Playing the Blame Game and Failing to Take Responsibility

In many other countries, when people fail in their responsibility they resign. It is the honorable thing to do. But no one ever resigns in Nigeria. The Minister of Sports who claimed direct responsibility for this whole mess with the Dream Team should have resigned if he had a sense of honor. But that will never happen in Nigeria. Our moral platform has not been elevated to the level where we demand accountability from our leaders to the extent of pressuring them to leave office when they have shown glaring irresponsibility in the exercise of their duty. In Nigeria, everyone blames every other person for our national woes.

I was told a story of a rich man who was attacked by some armed robbers somewhere in Nigeria. This rich alhaji was going to play golf when he was stopped by armed robbers who pulled him out from his Land Cruiser and this dialogue ensured: Robbers: “Your money or your life! Give us all the money you have or we will kill you.” Rich Alhaji: “I am going to play golf and I only have 20,000 on me.” The robbers took the money from him and then warned him: “We will now search your car and then do a body search. Don’t waste our time, bring all the money on you because if we find money on you or in the car we will blow off your stupid brain.” The rich alhaji told them to go ahead. The robbers searched the car and did not find any money. However, they could not believe that such a rich man would leave his house with only 20,000 naira, so they proceeded to do a body search. As they were searching they found that the alhaji had hidden some money around his waste in a small purse tied around his waist covered with his pant. The shocked and ‘angry robbers’ screamed at him in anger: “Na una wey dey spoil Nigeria. We asked you if you had money on you and you lied to us.” They went ahead to take the money and gave the man a good beating and drove away.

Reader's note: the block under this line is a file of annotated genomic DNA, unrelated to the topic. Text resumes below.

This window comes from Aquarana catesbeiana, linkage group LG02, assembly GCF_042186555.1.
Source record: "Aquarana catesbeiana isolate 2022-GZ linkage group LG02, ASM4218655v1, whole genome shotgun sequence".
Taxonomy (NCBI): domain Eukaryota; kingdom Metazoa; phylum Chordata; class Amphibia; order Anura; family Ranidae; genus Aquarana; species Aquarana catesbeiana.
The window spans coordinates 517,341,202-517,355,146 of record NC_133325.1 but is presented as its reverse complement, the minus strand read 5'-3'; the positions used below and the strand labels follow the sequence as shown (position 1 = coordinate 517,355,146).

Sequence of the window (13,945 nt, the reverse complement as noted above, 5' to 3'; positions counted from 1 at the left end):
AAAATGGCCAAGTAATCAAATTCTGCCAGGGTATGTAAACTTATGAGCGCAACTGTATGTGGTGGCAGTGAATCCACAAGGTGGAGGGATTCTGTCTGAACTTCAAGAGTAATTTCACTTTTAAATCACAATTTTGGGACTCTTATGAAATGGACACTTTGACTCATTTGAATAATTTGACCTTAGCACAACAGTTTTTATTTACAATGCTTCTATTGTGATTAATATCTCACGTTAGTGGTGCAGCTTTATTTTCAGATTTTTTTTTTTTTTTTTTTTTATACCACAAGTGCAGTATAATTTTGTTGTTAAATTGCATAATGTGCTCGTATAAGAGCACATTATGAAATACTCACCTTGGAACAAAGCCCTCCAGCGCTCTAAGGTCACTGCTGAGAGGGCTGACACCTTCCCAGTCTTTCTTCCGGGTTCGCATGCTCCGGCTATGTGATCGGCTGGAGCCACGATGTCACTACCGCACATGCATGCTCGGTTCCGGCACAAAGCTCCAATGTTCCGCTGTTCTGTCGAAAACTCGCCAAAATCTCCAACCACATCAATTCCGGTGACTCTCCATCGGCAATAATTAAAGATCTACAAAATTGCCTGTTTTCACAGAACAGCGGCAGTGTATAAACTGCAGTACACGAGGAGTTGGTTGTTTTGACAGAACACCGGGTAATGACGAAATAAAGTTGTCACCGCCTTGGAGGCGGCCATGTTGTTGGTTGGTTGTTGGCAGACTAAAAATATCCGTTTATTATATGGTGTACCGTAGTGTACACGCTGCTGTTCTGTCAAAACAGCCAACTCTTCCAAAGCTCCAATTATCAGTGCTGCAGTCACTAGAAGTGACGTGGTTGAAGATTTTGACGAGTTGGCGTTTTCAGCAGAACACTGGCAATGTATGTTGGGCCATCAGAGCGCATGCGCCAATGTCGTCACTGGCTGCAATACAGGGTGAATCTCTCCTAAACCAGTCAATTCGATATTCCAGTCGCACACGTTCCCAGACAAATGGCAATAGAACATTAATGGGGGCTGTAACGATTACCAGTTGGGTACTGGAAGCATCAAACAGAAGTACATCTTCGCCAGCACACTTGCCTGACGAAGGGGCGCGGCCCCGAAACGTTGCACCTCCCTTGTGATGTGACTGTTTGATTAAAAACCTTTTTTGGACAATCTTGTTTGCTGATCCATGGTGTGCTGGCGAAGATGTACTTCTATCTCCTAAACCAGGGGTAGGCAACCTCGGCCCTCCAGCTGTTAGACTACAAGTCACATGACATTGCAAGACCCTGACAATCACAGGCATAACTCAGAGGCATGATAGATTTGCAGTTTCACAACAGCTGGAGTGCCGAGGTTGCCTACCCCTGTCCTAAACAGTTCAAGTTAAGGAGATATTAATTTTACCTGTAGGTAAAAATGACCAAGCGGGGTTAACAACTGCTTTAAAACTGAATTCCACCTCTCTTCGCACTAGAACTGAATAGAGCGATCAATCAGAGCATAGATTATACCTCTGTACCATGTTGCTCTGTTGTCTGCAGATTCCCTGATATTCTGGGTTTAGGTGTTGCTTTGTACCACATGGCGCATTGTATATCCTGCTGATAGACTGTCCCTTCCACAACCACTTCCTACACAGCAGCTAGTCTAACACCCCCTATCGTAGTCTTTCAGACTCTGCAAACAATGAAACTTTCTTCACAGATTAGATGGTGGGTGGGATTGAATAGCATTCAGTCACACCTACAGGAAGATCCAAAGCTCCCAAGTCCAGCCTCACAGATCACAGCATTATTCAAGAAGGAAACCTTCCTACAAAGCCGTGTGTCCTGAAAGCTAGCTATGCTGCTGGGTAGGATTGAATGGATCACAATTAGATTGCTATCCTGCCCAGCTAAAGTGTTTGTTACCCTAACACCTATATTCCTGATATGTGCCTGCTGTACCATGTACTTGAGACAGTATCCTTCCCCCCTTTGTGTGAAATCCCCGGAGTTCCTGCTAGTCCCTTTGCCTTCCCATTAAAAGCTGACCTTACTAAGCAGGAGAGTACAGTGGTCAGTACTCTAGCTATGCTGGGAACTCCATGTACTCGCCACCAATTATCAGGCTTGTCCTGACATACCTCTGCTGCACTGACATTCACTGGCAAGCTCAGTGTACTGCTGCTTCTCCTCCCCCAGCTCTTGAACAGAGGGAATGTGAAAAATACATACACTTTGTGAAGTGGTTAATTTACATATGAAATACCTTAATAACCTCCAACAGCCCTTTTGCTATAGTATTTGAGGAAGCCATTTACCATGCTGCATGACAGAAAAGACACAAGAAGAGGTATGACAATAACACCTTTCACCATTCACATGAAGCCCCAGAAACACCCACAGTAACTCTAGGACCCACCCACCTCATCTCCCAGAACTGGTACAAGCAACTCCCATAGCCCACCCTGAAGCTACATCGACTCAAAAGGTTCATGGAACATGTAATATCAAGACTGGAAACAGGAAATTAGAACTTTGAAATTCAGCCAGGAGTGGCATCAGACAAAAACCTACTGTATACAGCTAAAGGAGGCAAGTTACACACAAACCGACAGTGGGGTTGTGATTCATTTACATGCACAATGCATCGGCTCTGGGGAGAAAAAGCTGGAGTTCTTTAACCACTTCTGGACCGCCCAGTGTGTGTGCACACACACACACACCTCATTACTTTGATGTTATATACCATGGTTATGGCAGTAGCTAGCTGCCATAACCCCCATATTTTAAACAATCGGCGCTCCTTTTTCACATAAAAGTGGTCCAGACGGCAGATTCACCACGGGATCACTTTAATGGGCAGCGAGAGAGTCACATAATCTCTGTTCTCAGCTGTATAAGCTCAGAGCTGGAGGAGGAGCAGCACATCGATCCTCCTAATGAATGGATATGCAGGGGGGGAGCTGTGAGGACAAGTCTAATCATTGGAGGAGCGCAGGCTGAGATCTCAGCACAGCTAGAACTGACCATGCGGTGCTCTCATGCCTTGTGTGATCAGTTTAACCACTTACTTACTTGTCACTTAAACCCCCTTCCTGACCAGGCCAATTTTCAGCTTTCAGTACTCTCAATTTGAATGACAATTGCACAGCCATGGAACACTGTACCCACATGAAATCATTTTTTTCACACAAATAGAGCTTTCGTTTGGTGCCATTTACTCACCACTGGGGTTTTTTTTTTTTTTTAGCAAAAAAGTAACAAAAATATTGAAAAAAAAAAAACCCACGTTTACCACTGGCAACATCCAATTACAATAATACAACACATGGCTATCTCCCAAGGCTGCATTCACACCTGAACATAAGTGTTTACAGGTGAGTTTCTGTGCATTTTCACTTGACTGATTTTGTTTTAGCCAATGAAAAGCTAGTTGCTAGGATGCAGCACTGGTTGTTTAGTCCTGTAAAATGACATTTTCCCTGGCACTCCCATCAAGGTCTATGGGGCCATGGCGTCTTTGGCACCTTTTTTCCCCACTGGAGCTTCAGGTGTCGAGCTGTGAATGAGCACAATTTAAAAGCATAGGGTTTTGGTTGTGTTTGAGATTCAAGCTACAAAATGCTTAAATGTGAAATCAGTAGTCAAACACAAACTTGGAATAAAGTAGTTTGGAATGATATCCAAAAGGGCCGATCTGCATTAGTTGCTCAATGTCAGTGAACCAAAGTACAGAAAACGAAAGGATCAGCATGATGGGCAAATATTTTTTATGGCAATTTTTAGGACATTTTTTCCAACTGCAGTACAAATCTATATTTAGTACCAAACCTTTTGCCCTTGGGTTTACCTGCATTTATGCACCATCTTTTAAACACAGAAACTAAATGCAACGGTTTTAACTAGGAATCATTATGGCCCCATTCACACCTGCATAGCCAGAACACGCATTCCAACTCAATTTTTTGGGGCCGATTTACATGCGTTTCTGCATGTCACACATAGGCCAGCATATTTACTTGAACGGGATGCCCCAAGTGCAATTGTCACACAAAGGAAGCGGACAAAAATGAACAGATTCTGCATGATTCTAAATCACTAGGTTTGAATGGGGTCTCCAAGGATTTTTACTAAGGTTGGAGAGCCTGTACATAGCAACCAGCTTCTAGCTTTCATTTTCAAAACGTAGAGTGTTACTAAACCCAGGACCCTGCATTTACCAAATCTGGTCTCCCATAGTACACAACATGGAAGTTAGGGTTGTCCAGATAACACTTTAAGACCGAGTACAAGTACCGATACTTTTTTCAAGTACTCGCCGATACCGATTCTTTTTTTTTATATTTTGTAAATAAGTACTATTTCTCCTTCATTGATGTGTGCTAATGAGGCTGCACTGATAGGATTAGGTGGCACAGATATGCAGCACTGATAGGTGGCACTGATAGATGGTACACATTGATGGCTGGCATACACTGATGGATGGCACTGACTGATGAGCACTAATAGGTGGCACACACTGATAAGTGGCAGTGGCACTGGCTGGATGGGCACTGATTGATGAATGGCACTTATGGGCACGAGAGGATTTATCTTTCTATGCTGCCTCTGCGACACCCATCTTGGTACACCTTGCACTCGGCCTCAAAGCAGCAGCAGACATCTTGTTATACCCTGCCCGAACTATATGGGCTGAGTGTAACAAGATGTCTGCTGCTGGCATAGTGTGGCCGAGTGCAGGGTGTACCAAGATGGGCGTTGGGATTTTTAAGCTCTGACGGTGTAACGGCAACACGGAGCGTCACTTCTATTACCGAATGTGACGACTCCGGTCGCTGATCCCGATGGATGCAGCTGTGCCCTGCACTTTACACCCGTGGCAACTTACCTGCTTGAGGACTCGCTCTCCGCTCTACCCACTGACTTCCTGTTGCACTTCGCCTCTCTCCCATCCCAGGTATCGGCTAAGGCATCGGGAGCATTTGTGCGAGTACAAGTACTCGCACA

The point here is about the blame game. Armed robbers in the process of committing a most heinous crime are blaming another person for spoiling Nigeria! The hired kidnapper will blame the traditional ruler whom they kidnapped for spoiling Nigeria. The Minister of Sports will blame the airline for causing the delay in transporting the players to the games in Rio. The NFF will blame the slowness of banking transaction for their failure to pay the bonuses of the players and the coaching staff. President Buhari still continues to blame the falling oil prices and corruption for his failed economic policies, his clueless leadership and seeming lack of feeling and connection to the heart-wrenching plight of the masses of our people. The so called Niger Delta Avengers will blame the federal government for pushing them to adopt violence and sabotage of oil facilities in pressing their case for marginalization. Ask any police man or woman or any security agents why they take bride and extort money from fellow Nigerians and they will tell you that ‘na condition make fish bend.’ The man who is cheating on his wife instead of simply admitting his moral failure will say that ‘na these small girls who are seducing us in the office.’ Everyone in Nigeria knows who to hold responsible for the Nigerian predicament but themselves.